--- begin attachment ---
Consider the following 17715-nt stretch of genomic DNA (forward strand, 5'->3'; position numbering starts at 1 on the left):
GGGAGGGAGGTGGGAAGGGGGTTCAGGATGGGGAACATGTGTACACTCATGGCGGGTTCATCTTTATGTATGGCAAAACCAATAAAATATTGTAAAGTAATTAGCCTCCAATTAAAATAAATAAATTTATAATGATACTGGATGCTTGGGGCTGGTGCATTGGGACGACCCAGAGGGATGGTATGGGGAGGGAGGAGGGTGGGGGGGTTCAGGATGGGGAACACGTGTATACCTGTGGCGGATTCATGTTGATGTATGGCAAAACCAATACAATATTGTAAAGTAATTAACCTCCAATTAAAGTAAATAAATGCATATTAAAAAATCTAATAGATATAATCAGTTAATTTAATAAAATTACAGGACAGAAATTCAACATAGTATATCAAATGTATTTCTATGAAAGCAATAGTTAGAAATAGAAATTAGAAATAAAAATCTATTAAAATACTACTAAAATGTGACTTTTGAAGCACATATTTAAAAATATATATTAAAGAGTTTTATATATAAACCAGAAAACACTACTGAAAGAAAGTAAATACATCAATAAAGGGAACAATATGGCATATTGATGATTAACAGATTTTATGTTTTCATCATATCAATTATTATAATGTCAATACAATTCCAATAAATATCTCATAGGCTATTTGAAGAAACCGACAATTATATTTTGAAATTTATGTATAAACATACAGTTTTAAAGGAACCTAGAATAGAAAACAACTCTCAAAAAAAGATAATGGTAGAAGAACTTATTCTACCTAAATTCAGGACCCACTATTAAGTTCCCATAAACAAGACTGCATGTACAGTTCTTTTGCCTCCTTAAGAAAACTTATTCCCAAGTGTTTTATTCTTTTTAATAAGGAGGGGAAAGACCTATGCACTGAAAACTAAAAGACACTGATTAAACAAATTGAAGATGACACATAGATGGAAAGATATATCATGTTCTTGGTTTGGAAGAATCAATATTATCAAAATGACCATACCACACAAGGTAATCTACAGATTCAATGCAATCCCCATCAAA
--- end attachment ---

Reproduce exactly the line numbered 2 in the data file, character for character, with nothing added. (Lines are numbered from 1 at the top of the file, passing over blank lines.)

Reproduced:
GGGAGGGAGGTGGGAAGGGGGTTCAGGATGGGGAACATGTGTACACTCATGGCGGGTTCATCTTTATGTATGGCAAAACCAATAAAATATTGTAAAGTAATTAGCCTCCAATTAAAATAAATAAATTTATAATGATACTGGATGCTTGGGGCTGGTGCATTGGGACGACCCAGAGGGATGGTATGGGGAGGGAGGAGGGTGGGGGGGTTCAGGATGGGGAACACGTGTATACCTGTGGCGGATTCATGTTGATGTATGGCAAAACCAATACAATATTGTAAAGTAATTAACCTCCAATTAAAGTAAATAAATGCATATTAAAAAATCTAATAGATATAATCAGTTAATTTAATAAAATTACAGGACAGAAATTCAACATAGTATATCAAATGTATTTCTATGAAAGCAATAGTTAGAAATAGAAATTAGAAATAAAAATCTATTAAAATACTACTAAAATGTGACTTTTGAAGCACATATTTAAAAATATATATTAAAGAGTTTTATATATAAACCAGAAAACACTACTGAAAGAAAGTAAATACATCAATAAAGGGAACAATATGGCATATTGATGATTAACAGATTTTATGTTTTCATCATATCAATTATTATAATGTCAATACAATTCCAATAAATATCTCATAGGCTATTTGAAGAAACCGACAATTATATTTTGAAATTTATGTATAAACATACAGTTTTAAAGGAACCTAGAATAGAAAACAACTCTCAAAAAAAGATAATGGTAGAAGAACTTATTCTACCTAAATTCAGGACCCACTATTAAGTTCCCATAAACAAGACTGCATGTACAGTTCTTTTGCCTCCTTAAGAAAACTTATTCCCAAGTGTTTTATTCTTTTTAATAAGGAGGGGAAAGACCTATGCACTGAAAACTAAAAGACACTGATTAAACAAATTGAAGATGACACATAGATGGAAAGATATATCATGTTCTTGGTTTGGAAGAATCAATATTATCAAAATGACCATACCACACAAGGTAATCTACAGATTCAATGCAATCCCCATCAAA